Op-Ed: Liberties lost in War on Terror by Amir Butler Print E-mail
Friday, 27 August 2004


If our war with terrorists is a war being fought to protect our freedom then we have already lost.

We were not defeated on the sandy battlefields of Iraq, the mountains of Afghanistan or even in the nightclubs of Bali.


Rather, our defeat came when our freedoms were traded by those we elected to protect them.

In the past two years, 18 terrorism-related Bills have been passed as law; many of which go further than even the much maligned Patriot Act in broadening and extending the powers of our Government.

However, for most Australians, the only visible indication of our Government's increased concern for terrorism has been a fridge magnet advising us to "be alert, not alarmed".


With good reason, democracies invest the power of detention in their police forces and make them subject to controls ensuring transparency and accountability.


The power to detain citizens has now been extended to ASIO, an organisation that, by its very definition, must operate in secrecy.


Australian citizens can be detained for up to seven days without charge and without any suspicion of having committed a crime.


While detained, you have no right to remain silent; and while free, you have no right to talk about your experiences.


According to the legislation, you can go to jail for five years simply for mentioning even that a warrant was issued, that you were detained, or any other aspect deemed "operational".


THIS raises important questions for the media -- the fourth estate of the modern polity -- whose probing and reporting of government actions is crucial to our democracy.


It might be argued that the only people who need worry about such laws are those with reason to worry.

However, it should concern all Australians that the definition of terrorism remains vague and, with the power to declare organisations as "terrorist" invested with the Attorney-General, there is a risk that the application of our anti-terror laws is subject to political manipulation.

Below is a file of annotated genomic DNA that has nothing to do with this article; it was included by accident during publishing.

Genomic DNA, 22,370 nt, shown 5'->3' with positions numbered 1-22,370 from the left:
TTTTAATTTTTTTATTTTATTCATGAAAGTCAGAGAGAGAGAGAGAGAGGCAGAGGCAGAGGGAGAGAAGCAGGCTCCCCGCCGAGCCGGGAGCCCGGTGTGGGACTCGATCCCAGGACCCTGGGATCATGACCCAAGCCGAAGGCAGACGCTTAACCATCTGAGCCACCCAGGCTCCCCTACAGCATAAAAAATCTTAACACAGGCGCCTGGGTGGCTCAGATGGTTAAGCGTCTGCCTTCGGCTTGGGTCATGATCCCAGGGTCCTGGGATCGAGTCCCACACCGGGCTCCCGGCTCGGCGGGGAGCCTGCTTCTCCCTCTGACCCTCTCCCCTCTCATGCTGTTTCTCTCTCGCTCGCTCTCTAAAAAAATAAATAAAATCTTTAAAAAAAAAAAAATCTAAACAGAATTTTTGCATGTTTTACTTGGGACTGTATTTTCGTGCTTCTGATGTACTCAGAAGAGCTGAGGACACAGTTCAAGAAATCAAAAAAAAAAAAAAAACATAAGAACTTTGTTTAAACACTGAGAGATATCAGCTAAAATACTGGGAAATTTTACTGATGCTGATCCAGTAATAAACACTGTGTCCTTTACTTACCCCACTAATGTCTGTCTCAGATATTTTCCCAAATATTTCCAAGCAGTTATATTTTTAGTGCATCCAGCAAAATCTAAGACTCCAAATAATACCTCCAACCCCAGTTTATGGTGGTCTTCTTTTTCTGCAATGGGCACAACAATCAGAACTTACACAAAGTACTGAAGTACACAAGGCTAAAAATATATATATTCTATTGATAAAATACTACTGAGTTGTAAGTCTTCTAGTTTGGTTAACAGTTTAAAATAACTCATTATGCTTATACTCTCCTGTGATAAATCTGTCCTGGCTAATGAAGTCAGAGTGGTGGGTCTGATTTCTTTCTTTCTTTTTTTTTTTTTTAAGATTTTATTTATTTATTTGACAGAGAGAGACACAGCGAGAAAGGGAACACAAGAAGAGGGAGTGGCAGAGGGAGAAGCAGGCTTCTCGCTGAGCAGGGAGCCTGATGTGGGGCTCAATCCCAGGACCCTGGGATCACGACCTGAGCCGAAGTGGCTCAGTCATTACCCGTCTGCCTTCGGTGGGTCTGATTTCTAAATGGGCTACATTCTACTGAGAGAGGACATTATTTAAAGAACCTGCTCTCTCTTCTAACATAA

It is entirely likely that whichever government is in power will label groups as terrorist or overlook them depending on whether the cause to which the group subscribes is inimical to the government's interests of the moment.


For this reason, if today's laws were applied yesterday, then both Fretilin and the African National Congress would have been considered terrorist organisations; with those many Australians who lent support to the East Timor independence movement and the anti-apartheid movement potential criminals under these laws.


The Government has introduced a further Bill to extend the legislation to include "consorting laws" that make illegal the association, on two or more occasions, with members, promoters or directors of organisations that are deemed as "terrorist".


Such laws impose guilt by association and infringe on the freedom of political association. They would make criminals of many innocent Australians who support causes abroad that our Government may judge, using its ill-defined and heavily politicised definition of terrorism, to be illegal.


For instance, Australians who involved themselves in fundraising for ambulances in Tamil regions of Sri Lanka may one day find themselves charged with aiding terrorism, as might Australians supporting the West Papuan independence movement.


Disturbingly, the Government has not informed people of their rights or responsibilities under these laws.

For this reason, a booklet was launched last week by Justice John Dowd, a highly respected Supreme Court judge and former attorney-general, explaining people's rights under the new laws.


It is a sad indictment on the complexities of the new regime that it took some 37 pages to explain the laws in simple terms.


The problem is not that our Government has sought to better protect our nation from terrorism or that our law enforcement and intelligence agencies would accept more powers, rather that so many rights have been traded for these powers -- the right to silence, the right to not be detained without charge, the right to be able to speak about one's experiences, the right to transparent government, and the right to freedom of political association.


FOLLOWING the outbreak of World War II, a wise man noted that, "the greatest tragedy that could overcome a country would be for it to fight a successful war in defence of liberty and to lose its own liberty in the process".


In one of history's many ironies, that wise man was Prime Minister Menzies, the founder of the Australian Liberal Party.


As Prime Minister Howard stands at the precipice of a new war, he would be wise to remember the caution of his predecessor.


Amir Butler

Herald Sun, 24 August 2004



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